Source basics

Learn the basics of sources.

In Commerce APIs, each source type has certain characteristics that determine how it is created and eventually processed. A source is associated with a customer's payment method that a customer uses to fund a transaction. Digital River retrieves data from the source when generating a charge.

Source types

A source's type represents the payment method used to create that object. You can find a full list of these type values on the Sources API reference page.

A source also contains a hash table with a name corresponding to its type. This data object holds detailed information specific to that type. For example, a source with a type of credit card has a creditCard hash table that lists the card's brand, expirationMonth, expirationYear, and lastFourDigits.

    "type": "creditCard",
    "creditCard": {
        "brand": "MasterCard",
        "expirationMonth": 5,
        "expirationYear": 2025,
        "lastFourDigits": "0008"

Supported payment methods

There is a wide variety of payment methods available. For a complete list, refer to the Supported payment methods page.

Characteristics of payment methods

The following sections explain the methods for charging a payment method and how a customer experiences the payment process.

Pull or push

The difference between a pull and push payment method involves how a customer's funds are transferred.

Customers provide their information and consent for a pull payment method, and the money is drawn from their accounts. No additional customer actions are typically necessary. Credit cards are the most common example of this payment method type.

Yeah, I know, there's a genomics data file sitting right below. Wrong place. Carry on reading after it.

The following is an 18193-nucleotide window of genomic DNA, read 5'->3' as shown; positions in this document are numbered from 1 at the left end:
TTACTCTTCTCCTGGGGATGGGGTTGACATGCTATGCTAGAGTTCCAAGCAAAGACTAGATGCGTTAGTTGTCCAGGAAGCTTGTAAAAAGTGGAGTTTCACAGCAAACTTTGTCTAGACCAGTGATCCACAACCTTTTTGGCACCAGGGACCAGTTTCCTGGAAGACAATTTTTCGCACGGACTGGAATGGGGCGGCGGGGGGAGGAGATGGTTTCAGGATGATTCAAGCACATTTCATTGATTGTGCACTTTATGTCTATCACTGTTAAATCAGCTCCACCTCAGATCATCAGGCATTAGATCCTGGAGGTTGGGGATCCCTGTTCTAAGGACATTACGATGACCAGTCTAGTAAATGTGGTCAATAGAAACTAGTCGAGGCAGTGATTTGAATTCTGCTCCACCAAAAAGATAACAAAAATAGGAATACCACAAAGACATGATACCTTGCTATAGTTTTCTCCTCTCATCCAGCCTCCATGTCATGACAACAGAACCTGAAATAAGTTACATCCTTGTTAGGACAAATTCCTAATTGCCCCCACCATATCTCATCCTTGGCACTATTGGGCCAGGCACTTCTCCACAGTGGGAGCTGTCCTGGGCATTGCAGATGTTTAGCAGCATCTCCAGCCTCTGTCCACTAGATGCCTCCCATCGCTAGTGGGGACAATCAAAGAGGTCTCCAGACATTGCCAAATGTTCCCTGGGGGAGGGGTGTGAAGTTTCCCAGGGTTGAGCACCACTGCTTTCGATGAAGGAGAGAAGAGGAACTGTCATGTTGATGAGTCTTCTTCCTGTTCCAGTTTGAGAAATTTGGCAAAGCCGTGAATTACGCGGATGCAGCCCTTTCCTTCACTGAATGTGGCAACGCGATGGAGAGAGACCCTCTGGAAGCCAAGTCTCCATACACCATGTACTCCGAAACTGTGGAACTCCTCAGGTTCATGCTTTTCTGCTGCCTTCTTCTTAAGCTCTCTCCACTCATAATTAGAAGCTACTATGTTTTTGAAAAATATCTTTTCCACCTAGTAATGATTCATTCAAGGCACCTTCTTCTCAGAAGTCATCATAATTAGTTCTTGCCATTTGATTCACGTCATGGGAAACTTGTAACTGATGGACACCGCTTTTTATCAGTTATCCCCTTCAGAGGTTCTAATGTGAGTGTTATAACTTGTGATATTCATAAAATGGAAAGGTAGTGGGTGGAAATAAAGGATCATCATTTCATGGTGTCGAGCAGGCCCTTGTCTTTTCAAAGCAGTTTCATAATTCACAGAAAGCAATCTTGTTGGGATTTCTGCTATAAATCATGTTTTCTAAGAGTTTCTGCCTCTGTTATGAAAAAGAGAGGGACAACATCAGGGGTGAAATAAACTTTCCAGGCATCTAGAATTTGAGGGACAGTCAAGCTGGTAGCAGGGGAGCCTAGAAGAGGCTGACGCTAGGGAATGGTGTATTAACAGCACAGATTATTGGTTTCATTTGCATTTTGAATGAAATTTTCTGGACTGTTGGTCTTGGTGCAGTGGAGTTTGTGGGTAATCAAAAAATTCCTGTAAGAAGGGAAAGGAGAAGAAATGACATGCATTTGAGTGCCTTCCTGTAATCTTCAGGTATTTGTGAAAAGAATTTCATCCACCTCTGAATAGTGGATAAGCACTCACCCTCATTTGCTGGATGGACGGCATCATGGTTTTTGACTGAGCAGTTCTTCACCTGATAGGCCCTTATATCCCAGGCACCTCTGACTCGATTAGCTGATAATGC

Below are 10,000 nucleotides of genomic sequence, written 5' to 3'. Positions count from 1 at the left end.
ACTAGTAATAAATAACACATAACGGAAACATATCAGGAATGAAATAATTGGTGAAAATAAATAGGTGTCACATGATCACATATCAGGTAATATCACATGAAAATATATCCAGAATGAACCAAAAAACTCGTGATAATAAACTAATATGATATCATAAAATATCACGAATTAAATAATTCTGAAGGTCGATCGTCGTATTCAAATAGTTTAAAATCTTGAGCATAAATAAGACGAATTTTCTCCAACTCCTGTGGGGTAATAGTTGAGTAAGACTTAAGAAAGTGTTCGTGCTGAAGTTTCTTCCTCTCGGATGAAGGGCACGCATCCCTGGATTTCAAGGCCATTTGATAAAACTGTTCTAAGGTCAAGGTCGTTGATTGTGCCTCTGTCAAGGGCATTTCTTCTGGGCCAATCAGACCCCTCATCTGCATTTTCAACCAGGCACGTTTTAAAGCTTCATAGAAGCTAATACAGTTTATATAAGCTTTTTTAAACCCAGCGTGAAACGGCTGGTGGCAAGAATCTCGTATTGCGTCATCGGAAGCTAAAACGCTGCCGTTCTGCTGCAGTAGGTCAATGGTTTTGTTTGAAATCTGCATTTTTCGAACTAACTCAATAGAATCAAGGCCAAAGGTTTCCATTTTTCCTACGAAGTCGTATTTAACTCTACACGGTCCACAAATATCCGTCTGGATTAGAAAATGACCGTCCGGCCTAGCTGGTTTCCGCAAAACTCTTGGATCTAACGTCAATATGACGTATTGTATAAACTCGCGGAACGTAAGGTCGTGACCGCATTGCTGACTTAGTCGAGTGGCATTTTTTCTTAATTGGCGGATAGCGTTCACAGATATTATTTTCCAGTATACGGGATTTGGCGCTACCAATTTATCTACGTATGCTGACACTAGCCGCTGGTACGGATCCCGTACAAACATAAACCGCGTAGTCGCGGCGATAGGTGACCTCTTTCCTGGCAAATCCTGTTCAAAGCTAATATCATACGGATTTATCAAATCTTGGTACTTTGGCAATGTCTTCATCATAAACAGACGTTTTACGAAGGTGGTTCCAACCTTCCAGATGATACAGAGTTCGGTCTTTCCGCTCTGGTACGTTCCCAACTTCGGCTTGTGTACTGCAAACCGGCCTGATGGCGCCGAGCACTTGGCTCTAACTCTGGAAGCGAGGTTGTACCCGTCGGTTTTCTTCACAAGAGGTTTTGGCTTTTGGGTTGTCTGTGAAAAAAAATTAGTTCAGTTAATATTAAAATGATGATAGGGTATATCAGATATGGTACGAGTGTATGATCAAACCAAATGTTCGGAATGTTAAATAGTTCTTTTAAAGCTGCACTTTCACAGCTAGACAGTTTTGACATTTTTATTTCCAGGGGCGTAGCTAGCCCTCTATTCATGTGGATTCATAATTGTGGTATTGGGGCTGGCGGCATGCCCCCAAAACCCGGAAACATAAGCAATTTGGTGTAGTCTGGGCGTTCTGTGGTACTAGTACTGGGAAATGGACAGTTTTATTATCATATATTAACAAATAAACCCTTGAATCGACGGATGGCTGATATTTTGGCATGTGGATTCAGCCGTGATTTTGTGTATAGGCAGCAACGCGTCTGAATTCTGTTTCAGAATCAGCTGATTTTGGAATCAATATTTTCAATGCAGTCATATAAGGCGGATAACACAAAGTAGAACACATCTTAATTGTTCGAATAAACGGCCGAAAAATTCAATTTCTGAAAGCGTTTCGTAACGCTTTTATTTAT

When using a push payment method, the customer must explicitly send the funds before a charge can become capturable. These payment methods almost always require additional customer action. For example, if you enable wire transfers on your website or app, you'll present your customers with the necessary transfer information to complete the payment, and they must "push" the funds.

Synchronous or asynchronous

With synchronous payment methods, the state of the source is returned immediately as either chargeable or failed. A credit card is an example of this type of payment method.

With asynchronous payment methods, the source may first return with a state of pending_funds, source_pending_redirect, or requires_action before it can transition to chargeable. PayPal is an example of an asynchronous payment method because the customer is redirected to the PayPal site and must take additional action to authorize the transaction.

Reusable or single-use

You can use some payment methods to create reusable sources (recurring payments). This means the customer doesn't need to re-supply the payment details before every transaction. Other payment methods can only create single-use sources.

Refer to the Supported payment methods page for a list of payment methods that support recurring payments. Additionally, specific reusable payment methods can be restricted to single-use as part of the enablement process.

Sources must have a reusable value of true before they can be used to make multiple charges. Reusable sources can't be created using a public API key. So both Drop-in payments and DigitalRiver.js with elements only generate single-use sources. To make them reusable once they're created (assuming the source type supports reusability), you must save the source to a customer. This flips reusable to true and prevents the source's state from becoming consumed once it's associated with a transaction.

If a source's underlying payment method doesn't support re-usability, we block the source from being saved to a customer. So, with a non-reusable source, you should only attach the source to a cart. When you convert the cart to an order, this will generate a one-time charge authorization.